The way 'Laurence' is spelled at Starbucks.

The way ‘Lawrence’ is spelled at Starbucks.

As for my last name (‘Voogt’), well that really is a bit trickier as there is no English version for that one. There is however an English way of pronouncing ‘Vogt’, a name related to mine. Thus I imagine the correct way to say my name would be to pronounce it just as ‘Vogt’ but instead with the ‘oo’ sound as in ‘root’. With a silent ‘g’ it would therefore sound something like ‘voote’ instead of ‘vote’. One snag though: that would make my name sound like ‘voet’ which is Dutch for ‘foot’. And I can’t accept that because I support the metric system, so I guess I’ll just have to go with ‘Vogt’. The extra ‘o’ in ‘Voogt’ is probably a typo anyway.

Ok, nearly there, but ‘Maynard Laurence’ doesn’t sound quite right. To my ear ‘Laurence Maynard’ sounds better and that’s what I’ll use. So here is my full name in English: Laurence Maynard Vogt. Starbucks, here I come!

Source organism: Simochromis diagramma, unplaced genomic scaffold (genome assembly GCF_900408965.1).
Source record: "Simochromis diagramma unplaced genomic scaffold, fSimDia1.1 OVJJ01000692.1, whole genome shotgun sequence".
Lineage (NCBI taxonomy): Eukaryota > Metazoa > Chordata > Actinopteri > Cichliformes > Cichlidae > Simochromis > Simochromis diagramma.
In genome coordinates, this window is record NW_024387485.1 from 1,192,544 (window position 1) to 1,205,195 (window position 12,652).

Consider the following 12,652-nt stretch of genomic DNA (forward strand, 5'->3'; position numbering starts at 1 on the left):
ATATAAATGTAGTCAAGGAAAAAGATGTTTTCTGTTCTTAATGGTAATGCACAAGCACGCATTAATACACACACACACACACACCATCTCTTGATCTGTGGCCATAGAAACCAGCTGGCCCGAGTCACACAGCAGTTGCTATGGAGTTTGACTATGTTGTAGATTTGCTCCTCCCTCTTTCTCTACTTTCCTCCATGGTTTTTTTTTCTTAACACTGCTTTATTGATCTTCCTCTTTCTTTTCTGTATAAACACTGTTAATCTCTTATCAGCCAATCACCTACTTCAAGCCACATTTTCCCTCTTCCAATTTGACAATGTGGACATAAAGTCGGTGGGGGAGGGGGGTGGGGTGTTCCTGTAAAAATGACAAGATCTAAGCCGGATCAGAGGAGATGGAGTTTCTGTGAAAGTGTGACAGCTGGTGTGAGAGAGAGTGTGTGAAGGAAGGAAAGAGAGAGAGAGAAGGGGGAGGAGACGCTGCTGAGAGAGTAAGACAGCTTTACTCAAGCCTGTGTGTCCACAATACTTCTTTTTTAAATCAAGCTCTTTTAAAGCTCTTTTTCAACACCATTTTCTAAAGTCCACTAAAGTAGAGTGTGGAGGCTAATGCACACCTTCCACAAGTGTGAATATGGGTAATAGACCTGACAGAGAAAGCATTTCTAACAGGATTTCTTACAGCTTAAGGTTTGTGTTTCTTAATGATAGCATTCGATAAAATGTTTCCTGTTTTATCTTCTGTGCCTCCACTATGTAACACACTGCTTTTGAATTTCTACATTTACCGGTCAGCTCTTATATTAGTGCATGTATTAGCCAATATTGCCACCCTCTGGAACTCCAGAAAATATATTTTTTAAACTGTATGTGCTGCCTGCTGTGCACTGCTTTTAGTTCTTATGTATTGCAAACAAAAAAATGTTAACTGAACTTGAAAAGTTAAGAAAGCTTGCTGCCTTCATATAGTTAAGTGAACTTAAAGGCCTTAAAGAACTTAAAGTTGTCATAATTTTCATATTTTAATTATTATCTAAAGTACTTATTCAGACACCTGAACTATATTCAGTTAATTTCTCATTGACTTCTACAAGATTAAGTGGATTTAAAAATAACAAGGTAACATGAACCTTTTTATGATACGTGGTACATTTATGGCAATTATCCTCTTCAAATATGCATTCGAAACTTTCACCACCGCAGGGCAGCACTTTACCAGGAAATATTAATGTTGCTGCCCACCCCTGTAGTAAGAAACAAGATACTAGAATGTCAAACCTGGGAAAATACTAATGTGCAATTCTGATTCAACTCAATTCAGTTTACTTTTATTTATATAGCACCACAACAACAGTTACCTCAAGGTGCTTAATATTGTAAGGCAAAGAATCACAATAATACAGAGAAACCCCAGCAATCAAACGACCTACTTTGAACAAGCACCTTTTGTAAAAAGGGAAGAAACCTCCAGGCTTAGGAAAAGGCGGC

A critique of the terrorism/bathtub analogy

I’m feeling a bit like playing the role of Devil’s advocate today, my apologies for ranting on about this PRISM thing by the by. In a recent blog article on The Economist (Foiled plots and bathtub falls) a case is made that the loss of life in the USA due to terrorist attacks (around 3,000 in 2001) is so small compared to other causes—such as 29,573 gun related deaths—that the measures taken by the government to prevent terrorism are currently to extreme and ought to be subjected to a cost-benefit analysis. In the end the main question put forward is this: If the same number of people died in slippery bathtub incidents, would we want to give the NSA this much snooping power to prevent those deaths? I’m going to argue that this point is non-sensical.